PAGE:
These are the most helpless moments.
Kei Kumai has passed away and the shock of this cognition is just the begin and the mourning has just begun.

(from shomingeki No. 19, summer 2007)

From my Japan Diary, November 2009  (shomingeki No. 22, May 2010)
From the memory in my mythic image of Japan (Ozu) to a memory in a person I really met in life several times, the director Kei Kumai who passed away in May, 27, 2007.
I visited his widow Akiko Kumai in Mitaka, a suburb of Tokyo, who invited me for tea. Kei Kumai is buried in the place of his birth Nagano (two hours by train from Tokyo). In the living room of the Kumais there was a small memorial corner for Kei: a big portrait and the three awards most precious to him:
There was the Silver Bear he won 1987 in Berlin for Umi To Dokuyaku, the Silver Lion he won for Sen no Rikyu 1989 in Venice and the Golden Berlinale Camera he won 2001 for his life achievement. There was also a small place for incense. That was an unforgettable moment. I did n´t had the nerve to take any photographs.
After the tea I smoked a cigarette how I would have done it with Kei Kumai. I exchanged with Akiko Kumai some experience we made in India where Kei Kumai made his most beautiful film Fukai Kawa. He was invited to an indian filmfestival with his film. I remember my obituary from 2007 about him. Actually I just really took farewell on this very day, November 18, 2009.

Kei Kumai participated 6 times at the Berlin Filmfestival and his films won two times a Silver Bear and he got once a special prize for his life achievement. The Berlin Filmfestival after his dead did ´t even mention him and there was not the slightest try to honor him with a special homage. He was a big part of the Berlinale history but this festival have already forgotten him.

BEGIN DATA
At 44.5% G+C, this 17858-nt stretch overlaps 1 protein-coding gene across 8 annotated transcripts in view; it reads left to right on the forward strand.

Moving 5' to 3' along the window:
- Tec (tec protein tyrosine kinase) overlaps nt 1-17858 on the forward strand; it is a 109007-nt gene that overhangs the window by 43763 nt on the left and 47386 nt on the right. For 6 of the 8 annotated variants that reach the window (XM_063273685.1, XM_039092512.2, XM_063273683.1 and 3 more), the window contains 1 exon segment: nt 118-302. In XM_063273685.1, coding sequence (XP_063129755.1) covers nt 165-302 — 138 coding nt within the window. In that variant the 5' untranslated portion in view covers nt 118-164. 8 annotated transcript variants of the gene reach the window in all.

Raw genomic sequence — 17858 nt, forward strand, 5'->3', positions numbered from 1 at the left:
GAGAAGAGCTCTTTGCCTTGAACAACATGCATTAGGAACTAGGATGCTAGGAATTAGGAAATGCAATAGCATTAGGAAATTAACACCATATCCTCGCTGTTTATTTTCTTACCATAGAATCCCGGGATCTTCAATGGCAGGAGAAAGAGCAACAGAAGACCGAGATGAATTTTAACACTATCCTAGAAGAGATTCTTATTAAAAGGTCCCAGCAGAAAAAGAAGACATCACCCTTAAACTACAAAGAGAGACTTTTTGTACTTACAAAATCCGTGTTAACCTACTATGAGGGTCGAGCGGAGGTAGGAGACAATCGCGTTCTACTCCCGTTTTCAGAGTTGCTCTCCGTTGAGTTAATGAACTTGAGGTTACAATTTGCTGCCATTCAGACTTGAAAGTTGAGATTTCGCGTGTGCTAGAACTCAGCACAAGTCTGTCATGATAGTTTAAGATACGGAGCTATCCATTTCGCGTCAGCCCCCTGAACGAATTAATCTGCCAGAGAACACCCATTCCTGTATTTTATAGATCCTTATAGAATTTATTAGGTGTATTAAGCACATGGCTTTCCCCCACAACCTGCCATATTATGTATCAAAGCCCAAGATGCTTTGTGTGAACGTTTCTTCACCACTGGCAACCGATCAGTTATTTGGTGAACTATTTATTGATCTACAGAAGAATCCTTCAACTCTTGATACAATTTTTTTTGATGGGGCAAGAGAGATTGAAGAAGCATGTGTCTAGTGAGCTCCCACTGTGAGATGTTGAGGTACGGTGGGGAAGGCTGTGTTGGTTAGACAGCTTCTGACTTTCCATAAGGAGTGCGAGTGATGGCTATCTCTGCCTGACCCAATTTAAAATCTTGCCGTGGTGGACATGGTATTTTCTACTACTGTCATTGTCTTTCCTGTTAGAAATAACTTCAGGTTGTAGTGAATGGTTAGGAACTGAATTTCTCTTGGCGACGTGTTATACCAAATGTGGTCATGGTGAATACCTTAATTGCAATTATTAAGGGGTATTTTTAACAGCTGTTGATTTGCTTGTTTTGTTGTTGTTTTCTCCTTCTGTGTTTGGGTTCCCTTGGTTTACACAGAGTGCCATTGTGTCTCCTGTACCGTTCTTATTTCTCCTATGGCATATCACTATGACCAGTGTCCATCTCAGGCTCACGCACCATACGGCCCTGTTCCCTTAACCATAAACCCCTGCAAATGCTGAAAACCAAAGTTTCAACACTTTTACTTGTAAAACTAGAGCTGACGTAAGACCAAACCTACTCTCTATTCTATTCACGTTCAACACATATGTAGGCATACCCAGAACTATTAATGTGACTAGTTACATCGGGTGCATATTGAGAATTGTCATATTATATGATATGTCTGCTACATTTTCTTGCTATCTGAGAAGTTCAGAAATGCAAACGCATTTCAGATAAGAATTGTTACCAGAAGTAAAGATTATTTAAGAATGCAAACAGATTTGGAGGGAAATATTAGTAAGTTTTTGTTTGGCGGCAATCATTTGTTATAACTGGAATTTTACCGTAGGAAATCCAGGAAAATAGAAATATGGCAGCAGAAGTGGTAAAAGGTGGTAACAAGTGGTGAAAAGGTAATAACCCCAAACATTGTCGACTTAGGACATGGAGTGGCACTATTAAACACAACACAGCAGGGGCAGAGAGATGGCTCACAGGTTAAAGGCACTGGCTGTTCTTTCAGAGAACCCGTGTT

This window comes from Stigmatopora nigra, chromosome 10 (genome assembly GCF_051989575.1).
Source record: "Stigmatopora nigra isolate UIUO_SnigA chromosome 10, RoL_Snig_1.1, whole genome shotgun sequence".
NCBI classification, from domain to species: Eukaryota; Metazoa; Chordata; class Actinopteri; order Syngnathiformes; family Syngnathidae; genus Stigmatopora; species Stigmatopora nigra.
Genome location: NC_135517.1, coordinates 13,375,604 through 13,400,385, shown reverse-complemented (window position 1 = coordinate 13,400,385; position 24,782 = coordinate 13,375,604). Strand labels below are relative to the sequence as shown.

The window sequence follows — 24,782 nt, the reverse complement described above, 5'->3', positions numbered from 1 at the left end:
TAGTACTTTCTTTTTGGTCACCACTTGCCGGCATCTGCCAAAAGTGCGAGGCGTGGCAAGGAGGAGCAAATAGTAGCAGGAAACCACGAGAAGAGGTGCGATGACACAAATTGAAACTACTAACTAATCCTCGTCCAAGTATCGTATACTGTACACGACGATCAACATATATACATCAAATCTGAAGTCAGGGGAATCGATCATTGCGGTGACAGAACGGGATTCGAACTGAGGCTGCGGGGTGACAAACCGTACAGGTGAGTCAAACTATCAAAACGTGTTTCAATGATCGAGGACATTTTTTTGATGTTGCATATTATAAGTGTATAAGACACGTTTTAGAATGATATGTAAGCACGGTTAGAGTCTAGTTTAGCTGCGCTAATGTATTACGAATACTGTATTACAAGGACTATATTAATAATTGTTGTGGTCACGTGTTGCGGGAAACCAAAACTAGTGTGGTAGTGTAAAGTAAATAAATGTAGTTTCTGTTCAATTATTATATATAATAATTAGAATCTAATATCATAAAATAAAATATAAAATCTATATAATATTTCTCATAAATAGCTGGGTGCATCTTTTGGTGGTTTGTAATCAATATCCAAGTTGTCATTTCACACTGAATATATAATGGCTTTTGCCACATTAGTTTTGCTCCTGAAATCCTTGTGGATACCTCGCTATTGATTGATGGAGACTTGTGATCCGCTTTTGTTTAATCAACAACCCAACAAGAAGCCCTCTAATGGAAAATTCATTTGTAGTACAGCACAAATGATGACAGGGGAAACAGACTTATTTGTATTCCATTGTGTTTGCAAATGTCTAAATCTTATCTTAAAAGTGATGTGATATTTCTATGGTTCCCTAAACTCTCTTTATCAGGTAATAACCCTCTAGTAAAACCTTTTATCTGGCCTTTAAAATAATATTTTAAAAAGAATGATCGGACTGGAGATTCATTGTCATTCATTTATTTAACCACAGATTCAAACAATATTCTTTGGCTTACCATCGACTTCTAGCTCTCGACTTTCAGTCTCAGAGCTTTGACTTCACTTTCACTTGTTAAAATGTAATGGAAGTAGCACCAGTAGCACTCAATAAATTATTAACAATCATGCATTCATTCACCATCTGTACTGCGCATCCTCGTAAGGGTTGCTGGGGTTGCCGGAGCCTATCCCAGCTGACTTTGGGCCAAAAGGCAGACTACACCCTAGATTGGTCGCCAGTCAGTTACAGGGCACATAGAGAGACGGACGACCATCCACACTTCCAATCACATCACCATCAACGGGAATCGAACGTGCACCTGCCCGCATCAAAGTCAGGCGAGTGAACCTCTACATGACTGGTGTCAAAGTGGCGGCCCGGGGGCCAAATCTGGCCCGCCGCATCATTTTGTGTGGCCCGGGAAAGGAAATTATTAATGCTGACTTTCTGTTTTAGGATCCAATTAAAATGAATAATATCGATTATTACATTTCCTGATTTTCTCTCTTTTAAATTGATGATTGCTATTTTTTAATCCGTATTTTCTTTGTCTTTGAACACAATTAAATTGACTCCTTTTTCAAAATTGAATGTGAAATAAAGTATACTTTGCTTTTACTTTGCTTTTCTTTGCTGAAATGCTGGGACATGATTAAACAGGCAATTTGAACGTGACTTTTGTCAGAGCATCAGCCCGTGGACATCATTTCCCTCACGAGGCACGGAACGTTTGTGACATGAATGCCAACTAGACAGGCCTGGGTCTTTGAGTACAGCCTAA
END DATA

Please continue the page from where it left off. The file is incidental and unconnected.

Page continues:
It is unforgivable.

 Fukai Kawa (Deep River), by Kei Kumai, Japan: 1995

  (provisorily translation from German, shomingeki No. 1, November 1995)

to Florence M.C Nguyen

The old buildings of the sacred city Benares and the titles as a foreseeing about the things, the film will tell about. These buildings, once constructed by human hands are beginning to decay into its elements.

A total shot of narrow country roads on which a bus full of Japanese tourist is driving. The landscape, the animals, which are very close to the streets and the bus. Like the camera, the bus is realizing parts of the world, like the objective, it offers only a fragment of the world. Before the story can begin, the camera searches in the bus the faces of the characters. At first, the voice-over from the Japanese Mitsuko Naruse. But than, the camera stops unexpectedly in front of an old mans face. With a few shots, this film moves from common to concrete parts of a film story. Just in the first shots, we realize this film will deal with several persons, who exist independant from each other, but whose stories can be connected with each other.

The first flashback, which turns from an observant perspective into a subjective one. The story of the widower Isobe: Scenes in a hospitals x-ray laboratory, in which we see pictures of the deadly sick wife of Isobe. At her bed, tenderly conversations between the aging couple, which seem at the same time helpless and moving. Than a view from the room out of the window to a tree, which sheets are moving softly in the wind. Strangely off-side from the story, an imagine of the things which are being.